charlie-tcaUnfortunately, open source has a way to go yet on some things. This is one of those areas.21:35
charlie-tcaI do not know of work being done for this at this time.21:35
charlie-tcaNext I want to talk about alternate keyboards.21:36
charlie-tcaMost of the time, alternate keyboards mean switching layouts and languages.21:36
charlie-tcaThese are programs which can be used to replace or augment a traditional keyboard. They usually directly interface with the mouse however the mouse may be controlled.21:36
charlie-tcaThe default alternate keyboard for Ubuntu is onBoard. It is basically an on-screen keyboard.21:37
charlie-tcaIt includes everything including the function keys from a regular keyboard, and, now has colors that match ambiance theme in Unity21:38
charlie-tcaUsing your mouse, You click on the key or a sequence of keys and it inputs directly into whatever program you're working on21:38
charlie-tcaOnboard is usable by stick users, as well as mouse/trackball only users.21:39
charlie-tcaNot only useful as assistive technology, it's rather useful for people using Ubuntu on a tablet.21:39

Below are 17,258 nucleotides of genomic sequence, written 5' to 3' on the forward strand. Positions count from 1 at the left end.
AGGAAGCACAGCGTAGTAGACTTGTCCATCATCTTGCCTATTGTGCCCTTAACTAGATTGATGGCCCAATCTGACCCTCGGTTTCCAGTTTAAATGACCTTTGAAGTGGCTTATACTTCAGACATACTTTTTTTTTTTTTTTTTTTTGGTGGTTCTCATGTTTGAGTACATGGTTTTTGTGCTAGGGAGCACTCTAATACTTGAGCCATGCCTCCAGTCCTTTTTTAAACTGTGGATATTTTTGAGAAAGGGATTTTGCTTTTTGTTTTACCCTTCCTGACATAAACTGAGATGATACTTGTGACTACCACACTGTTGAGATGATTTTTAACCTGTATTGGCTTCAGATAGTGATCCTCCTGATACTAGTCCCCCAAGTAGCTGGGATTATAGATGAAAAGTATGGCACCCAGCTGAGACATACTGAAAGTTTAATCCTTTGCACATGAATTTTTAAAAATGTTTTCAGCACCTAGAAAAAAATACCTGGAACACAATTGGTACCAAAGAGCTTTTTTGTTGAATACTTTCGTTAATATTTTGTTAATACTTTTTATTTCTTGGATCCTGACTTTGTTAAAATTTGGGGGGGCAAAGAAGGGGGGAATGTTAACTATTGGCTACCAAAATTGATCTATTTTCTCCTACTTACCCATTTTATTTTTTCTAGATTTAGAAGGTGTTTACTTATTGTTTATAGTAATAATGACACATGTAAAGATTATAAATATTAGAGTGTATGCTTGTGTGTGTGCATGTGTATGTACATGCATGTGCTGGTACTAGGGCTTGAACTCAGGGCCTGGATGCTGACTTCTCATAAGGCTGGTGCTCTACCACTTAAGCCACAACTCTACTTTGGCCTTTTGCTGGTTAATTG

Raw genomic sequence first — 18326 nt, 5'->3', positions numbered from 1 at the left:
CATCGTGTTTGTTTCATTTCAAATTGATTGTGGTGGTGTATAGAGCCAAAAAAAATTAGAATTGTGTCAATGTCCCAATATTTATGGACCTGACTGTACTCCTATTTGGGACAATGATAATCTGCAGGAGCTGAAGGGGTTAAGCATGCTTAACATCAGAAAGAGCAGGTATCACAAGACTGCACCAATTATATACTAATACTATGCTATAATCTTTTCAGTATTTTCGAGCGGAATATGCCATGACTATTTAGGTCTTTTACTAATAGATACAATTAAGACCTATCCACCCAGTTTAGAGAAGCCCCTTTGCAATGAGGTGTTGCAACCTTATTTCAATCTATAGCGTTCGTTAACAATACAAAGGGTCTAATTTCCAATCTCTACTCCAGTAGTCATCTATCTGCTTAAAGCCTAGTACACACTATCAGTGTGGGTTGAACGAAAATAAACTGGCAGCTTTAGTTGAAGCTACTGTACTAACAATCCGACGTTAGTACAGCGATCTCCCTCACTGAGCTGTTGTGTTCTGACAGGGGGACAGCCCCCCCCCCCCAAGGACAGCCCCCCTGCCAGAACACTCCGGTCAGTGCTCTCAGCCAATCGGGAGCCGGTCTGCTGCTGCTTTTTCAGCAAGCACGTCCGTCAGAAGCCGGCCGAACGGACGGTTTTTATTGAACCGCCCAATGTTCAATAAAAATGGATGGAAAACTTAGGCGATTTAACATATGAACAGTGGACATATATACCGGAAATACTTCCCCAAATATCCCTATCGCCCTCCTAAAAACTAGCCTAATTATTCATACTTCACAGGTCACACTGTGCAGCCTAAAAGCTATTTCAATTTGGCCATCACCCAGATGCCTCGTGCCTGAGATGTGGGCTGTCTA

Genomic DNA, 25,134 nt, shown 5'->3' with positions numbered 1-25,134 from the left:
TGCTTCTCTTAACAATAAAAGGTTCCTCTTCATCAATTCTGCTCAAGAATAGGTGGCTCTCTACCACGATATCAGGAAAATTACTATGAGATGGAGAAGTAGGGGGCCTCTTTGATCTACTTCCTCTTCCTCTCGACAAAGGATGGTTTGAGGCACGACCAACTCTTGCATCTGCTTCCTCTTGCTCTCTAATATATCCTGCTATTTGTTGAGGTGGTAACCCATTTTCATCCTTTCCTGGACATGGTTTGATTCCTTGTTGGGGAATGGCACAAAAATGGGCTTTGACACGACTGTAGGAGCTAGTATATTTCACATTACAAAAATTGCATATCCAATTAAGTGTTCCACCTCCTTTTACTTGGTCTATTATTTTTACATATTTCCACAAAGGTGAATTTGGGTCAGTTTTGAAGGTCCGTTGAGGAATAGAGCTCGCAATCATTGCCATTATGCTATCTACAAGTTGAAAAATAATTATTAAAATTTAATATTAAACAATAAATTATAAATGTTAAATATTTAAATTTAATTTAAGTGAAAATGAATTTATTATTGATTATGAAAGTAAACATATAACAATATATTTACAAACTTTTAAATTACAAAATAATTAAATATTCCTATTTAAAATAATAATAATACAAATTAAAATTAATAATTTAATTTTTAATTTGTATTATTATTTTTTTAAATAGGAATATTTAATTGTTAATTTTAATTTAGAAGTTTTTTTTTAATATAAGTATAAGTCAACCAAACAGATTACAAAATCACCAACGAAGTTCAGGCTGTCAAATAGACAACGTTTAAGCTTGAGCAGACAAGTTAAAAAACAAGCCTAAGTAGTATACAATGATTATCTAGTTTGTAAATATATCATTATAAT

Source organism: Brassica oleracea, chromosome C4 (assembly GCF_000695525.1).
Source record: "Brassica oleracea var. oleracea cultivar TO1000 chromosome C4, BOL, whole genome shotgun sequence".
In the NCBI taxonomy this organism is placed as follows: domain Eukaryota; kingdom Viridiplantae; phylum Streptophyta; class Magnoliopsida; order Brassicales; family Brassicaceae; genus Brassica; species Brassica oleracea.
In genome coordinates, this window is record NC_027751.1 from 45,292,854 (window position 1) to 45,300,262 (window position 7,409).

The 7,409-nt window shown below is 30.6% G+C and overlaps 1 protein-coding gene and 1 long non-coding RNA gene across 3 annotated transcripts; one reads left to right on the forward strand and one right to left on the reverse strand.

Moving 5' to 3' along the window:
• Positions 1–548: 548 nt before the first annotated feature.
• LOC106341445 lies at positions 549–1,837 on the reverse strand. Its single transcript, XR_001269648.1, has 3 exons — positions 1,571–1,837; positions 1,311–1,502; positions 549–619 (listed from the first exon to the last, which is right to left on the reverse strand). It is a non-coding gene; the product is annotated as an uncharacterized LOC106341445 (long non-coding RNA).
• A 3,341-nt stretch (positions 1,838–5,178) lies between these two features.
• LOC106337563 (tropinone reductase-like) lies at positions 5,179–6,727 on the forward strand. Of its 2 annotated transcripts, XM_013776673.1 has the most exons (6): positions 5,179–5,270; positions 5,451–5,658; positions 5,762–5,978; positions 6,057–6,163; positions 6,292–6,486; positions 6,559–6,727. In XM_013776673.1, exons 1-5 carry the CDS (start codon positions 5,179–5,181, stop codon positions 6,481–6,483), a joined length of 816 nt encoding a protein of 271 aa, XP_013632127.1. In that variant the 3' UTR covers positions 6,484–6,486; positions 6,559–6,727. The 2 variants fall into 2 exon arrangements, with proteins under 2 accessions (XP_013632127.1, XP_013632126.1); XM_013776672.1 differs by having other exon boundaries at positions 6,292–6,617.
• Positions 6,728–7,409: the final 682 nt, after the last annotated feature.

charlie-tcaThe other well known option for alternate keyboard capabilities is Dasher21:39
charlie-tcaDasher, rather than having a keyboard set-up, is mouse controlled by hovering the mouse over the letters on the screen21:39
charlie-tcaIt also has predicitve text capabilities, which can be quite useful21:39
charlie-tcaIt learns as you use it, and will actually type in the range of 39 words per minute21:40
charlie-tcaDasher run from the launcher starts in normal mode, and it prints the characters in its own text editor and you can copy and paste into other programs21:41
charlie-tcaFrom the command line you can run " dasher -a direct " which allows direct input into other programs21:41
charlie-tcaThere are also Windows and MacOS X versions of Dasher.21:41
charlie-tcaFor more information (including video and a way to try without downloading) you can go to http://www.inference.phy.cam.ac.uk/dasher/21:41
charlie-tcaAny questions about Alternate keyboards?21:42
charlie-tcaThere are two programs in Ubuntu that help with alternate mouse controls21:42
charlie-tcaMouseTrap allows headtracking using a webcam to control your mouse21:43
charlie-tcaMouseTweaks works with the Assistive Technologies menu to give the ability to allow the mouse to "click" even if the mouse user can't actually make the motion that allows a mouse to click normally21:43
charlie-tcaAnd now the topic that everyone asks about: Voice Recognition software21:43
charlie-tcaThe short answer is that there are hacks and there are programs that sort of work, but there aren't great results for voice recognition in Ubuntu21:44
charlie-tcaThere is no voice recognition software in the Software Center.21:44
charlie-tcaAn application that works somewhat is Julius. Julius was originally developed in Japanese and is being ported to English.21:44
charlie-tcaUnfortunately, as it's not finished software, the documentation is lacking21:44